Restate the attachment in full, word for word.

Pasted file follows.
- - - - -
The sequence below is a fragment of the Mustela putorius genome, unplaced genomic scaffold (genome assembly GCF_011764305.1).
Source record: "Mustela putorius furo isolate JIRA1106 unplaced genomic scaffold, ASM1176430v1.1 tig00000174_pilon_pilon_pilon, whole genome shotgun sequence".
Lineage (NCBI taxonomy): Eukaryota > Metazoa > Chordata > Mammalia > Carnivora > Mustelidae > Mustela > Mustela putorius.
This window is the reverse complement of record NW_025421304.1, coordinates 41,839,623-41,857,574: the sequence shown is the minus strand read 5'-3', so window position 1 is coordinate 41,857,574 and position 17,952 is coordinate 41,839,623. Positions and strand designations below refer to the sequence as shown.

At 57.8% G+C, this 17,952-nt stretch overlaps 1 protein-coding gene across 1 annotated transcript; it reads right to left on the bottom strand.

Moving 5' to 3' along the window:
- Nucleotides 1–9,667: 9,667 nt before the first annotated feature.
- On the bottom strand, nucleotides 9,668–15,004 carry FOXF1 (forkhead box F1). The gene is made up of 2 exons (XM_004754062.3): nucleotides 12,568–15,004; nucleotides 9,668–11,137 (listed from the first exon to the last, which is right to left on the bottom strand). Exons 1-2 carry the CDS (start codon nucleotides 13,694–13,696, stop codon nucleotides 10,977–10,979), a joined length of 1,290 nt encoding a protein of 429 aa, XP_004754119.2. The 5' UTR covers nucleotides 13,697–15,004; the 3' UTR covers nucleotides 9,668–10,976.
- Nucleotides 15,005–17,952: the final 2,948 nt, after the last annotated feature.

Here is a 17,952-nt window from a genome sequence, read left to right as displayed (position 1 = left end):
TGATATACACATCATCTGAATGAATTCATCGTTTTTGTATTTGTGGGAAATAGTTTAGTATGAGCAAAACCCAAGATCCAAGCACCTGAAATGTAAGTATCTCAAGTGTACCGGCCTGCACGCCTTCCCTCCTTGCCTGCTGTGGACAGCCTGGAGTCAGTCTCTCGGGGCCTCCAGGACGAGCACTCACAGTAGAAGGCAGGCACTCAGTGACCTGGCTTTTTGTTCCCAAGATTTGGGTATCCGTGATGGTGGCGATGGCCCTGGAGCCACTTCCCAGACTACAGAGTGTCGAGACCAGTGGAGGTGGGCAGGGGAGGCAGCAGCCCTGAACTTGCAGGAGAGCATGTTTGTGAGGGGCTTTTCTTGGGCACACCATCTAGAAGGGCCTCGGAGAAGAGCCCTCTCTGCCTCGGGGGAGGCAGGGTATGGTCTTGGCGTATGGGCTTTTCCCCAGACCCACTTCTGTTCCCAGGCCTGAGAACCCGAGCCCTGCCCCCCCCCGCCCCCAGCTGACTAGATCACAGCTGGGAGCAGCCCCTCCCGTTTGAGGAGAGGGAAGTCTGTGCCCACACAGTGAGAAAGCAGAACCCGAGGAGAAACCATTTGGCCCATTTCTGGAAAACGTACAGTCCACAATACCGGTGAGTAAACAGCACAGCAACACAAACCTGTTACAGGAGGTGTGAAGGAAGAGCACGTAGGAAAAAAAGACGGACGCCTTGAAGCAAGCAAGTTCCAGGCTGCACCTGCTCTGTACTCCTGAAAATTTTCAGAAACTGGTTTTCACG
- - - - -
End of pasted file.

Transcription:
The sequence below is a fragment of the Mustela putorius genome, unplaced genomic scaffold (genome assembly GCF_011764305.1).
Source record: "Mustela putorius furo isolate JIRA1106 unplaced genomic scaffold, ASM1176430v1.1 tig00000174_pilon_pilon_pilon, whole genome shotgun sequence".
Lineage (NCBI taxonomy): Eukaryota > Metazoa > Chordata > Mammalia > Carnivora > Mustelidae > Mustela > Mustela putorius.
This window is the reverse complement of record NW_025421304.1, coordinates 41,839,623-41,857,574: the sequence shown is the minus strand read 5'-3', so window position 1 is coordinate 41,857,574 and position 17,952 is coordinate 41,839,623. Positions and strand designations below refer to the sequence as shown.

At 57.8% G+C, this 17,952-nt stretch overlaps 1 protein-coding gene across 1 annotated transcript; it reads right to left on the bottom strand.

Moving 5' to 3' along the window:
- Nucleotides 1–9,667: 9,667 nt before the first annotated feature.
- On the bottom strand, nucleotides 9,668–15,004 carry FOXF1 (forkhead box F1). The gene is made up of 2 exons (XM_004754062.3): nucleotides 12,568–15,004; nucleotides 9,668–11,137 (listed from the first exon to the last, which is right to left on the bottom strand). Exons 1-2 carry the CDS (start codon nucleotides 13,694–13,696, stop codon nucleotides 10,977–10,979), a joined length of 1,290 nt encoding a protein of 429 aa, XP_004754119.2. The 5' UTR covers nucleotides 13,697–15,004; the 3' UTR covers nucleotides 9,668–10,976.
- Nucleotides 15,005–17,952: the final 2,948 nt, after the last annotated feature.

Here is a 17,952-nt window from a genome sequence, read left to right as displayed (position 1 = left end):
TGATATACACATCATCTGAATGAATTCATCGTTTTTGTATTTGTGGGAAATAGTTTAGTATGAGCAAAACCCAAGATCCAAGCACCTGAAATGTAAGTATCTCAAGTGTACCGGCCTGCACGCCTTCCCTCCTTGCCTGCTGTGGACAGCCTGGAGTCAGTCTCTCGGGGCCTCCAGGACGAGCACTCACAGTAGAAGGCAGGCACTCAGTGACCTGGCTTTTTGTTCCCAAGATTTGGGTATCCGTGATGGTGGCGATGGCCCTGGAGCCACTTCCCAGACTACAGAGTGTCGAGACCAGTGGAGGTGGGCAGGGGAGGCAGCAGCCCTGAACTTGCAGGAGAGCATGTTTGTGAGGGGCTTTTCTTGGGCACACCATCTAGAAGGGCCTCGGAGAAGAGCCCTCTCTGCCTCGGGGGAGGCAGGGTATGGTCTTGGCGTATGGGCTTTTCCCCAGACCCACTTCTGTTCCCAGGCCTGAGAACCCGAGCCCTGCCCCCCCCCGCCCCCAGCTGACTAGATCACAGCTGGGAGCAGCCCCTCCCGTTTGAGGAGAGGGAAGTCTGTGCCCACACAGTGAGAAAGCAGAACCCGAGGAGAAACCATTTGGCCCATTTCTGGAAAACGTACAGTCCACAATACCGGTGAGTAAACAGCACAGCAACACAAACCTGTTACAGGAGGTGTGAAGGAAGAGCACGTAGGAAAAAAAGACGGACGCCTTGAAGCAAGCAAGTTCCAGGCTGCACCTGCTCTGTACTCCTGAAAATTTTCAGAAACTGGTTTTCACG